The use of fluorides to strengthen teeth isn’t as straightforward as we once thought. In fact, some of us may be getting too much fluoride. It is true, cavity rates have declined since the 40s and 50s and fluoride drops became popular for children. But this decline also could be due to the effect of better oral care at home and regular dental checkups, and not just fluoride alone.

Why are Fluorides Important in Dentistry?

Scientific research has proven that fluoride ions reduce cavities in children and adults by making dental enamel less soluble, hardening tooth enamel softened by acids and reducing the ability of dental plaque to produce the acids that contribute to the decay process. When used effectively, fluoride compounds are a powerful preventive agent.

Sources of Fluorides

Fluoride ions are provided mainly through fluoride compounds in drinking water, toothpastes, mouth rinses, supplements (lozenges, tablets, drops) and fluoride gels, which are applied during a visit to the dental office.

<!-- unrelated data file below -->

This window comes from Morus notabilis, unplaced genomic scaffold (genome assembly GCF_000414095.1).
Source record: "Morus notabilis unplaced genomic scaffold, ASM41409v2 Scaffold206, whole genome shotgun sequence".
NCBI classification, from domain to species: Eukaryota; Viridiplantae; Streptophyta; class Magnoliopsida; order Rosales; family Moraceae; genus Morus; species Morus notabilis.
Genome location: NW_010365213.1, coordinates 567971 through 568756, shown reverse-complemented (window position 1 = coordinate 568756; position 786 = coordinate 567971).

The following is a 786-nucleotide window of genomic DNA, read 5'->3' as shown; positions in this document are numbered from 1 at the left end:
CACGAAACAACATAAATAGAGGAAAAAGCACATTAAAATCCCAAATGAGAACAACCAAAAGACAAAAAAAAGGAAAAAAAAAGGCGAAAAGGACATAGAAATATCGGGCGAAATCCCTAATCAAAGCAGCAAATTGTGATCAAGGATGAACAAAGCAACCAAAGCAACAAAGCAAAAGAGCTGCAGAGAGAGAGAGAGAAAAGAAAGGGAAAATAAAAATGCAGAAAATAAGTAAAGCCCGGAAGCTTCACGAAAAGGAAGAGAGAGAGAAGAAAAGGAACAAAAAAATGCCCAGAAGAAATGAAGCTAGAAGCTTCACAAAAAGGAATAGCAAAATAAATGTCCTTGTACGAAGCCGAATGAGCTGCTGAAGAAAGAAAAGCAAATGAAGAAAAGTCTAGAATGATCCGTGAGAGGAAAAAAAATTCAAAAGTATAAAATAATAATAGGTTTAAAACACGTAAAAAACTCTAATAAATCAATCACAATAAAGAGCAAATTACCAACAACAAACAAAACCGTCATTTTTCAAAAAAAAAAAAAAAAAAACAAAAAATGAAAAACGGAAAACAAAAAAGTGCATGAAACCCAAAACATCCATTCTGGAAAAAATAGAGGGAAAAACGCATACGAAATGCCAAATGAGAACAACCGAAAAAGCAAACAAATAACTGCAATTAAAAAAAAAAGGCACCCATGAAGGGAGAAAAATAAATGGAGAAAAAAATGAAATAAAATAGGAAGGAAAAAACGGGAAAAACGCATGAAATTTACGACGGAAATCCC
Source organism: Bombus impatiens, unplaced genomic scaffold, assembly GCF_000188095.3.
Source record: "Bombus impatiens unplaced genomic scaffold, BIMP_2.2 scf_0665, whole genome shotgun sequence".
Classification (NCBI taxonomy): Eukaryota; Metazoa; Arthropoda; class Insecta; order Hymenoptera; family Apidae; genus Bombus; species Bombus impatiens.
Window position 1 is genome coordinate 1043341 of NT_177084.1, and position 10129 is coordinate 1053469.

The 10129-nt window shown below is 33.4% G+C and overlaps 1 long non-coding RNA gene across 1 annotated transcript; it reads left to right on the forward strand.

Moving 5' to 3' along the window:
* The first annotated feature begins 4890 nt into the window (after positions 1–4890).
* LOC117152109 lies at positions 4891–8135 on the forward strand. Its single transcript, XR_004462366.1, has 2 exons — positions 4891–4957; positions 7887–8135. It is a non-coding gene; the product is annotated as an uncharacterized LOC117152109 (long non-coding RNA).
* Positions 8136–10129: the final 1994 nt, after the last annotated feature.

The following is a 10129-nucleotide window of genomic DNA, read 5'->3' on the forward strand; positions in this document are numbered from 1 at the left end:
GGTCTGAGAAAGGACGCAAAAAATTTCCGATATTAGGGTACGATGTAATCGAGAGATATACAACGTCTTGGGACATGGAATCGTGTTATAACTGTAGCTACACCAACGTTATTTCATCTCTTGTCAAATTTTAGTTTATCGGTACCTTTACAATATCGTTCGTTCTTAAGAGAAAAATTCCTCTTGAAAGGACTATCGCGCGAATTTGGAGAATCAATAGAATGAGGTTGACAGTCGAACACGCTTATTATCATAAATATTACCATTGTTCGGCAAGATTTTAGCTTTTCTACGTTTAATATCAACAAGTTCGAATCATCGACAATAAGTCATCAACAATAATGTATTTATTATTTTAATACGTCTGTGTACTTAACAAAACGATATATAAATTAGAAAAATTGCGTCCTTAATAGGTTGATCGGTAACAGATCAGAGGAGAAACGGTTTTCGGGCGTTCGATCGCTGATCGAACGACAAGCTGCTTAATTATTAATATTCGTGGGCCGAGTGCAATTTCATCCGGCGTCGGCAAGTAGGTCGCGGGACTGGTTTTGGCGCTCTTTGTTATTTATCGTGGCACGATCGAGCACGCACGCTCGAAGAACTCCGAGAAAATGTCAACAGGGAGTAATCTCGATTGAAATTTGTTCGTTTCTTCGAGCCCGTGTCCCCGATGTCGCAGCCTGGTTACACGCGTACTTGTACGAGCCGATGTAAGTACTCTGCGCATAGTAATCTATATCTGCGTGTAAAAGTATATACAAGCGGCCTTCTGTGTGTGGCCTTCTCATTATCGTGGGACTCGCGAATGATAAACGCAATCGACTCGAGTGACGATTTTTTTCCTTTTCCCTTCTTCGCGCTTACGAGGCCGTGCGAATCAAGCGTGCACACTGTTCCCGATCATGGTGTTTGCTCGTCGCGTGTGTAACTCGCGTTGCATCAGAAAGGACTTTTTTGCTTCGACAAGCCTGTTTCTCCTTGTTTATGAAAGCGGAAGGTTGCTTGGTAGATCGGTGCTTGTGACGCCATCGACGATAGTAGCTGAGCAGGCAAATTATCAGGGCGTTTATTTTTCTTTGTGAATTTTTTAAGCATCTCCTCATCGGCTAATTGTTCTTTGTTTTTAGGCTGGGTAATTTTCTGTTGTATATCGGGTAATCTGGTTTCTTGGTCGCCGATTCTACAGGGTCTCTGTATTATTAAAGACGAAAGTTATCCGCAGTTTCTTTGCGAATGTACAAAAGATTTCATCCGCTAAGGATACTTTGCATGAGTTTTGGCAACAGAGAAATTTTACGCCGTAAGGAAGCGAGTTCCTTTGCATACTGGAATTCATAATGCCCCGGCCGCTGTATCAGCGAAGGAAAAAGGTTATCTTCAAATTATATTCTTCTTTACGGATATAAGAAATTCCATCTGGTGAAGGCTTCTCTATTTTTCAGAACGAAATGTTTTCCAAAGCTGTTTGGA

Recent evidence indicates that fluoride applied topically is more effective for cavity reduction than fluoride taken systemically, when teeth have erupted. Topical delivery of fluoride includes uses of toothpastes, rinses or gels in a mouth tray.

Can Fluoride be Harmful?

Yes. Dental fluorosis, a white mottling or flecking on children’s teeth, is related to exposure to fluoride beyond what is necessary for the prevention of tooth decay. Most dental fluorosis is mild and barely visible. Moderate to severe cases can be unsightly and require cosmetic dental treatment.

Since fluoride is often already found in our drinking water, parents should educate children to use only a pea-sized amount of fluoridated toothpaste on their toothbrush to reduce the amount of fluoride ingested during swallowing.

The Bottom Line on Fluoride

The Canadian Dental Association recommends fluoride drops be given only to children aged 3 and over. VCCID does not recommend fluoride supplements unless you are prone to cavities.

Water fluoridation is still recommended by the US Dental Association, however, we believe that fluoride should primarily be applied topically as in toothpaste or at the dentist, and not added to the water supply.

For more information about fluoride and tooth care, contact VCCID today.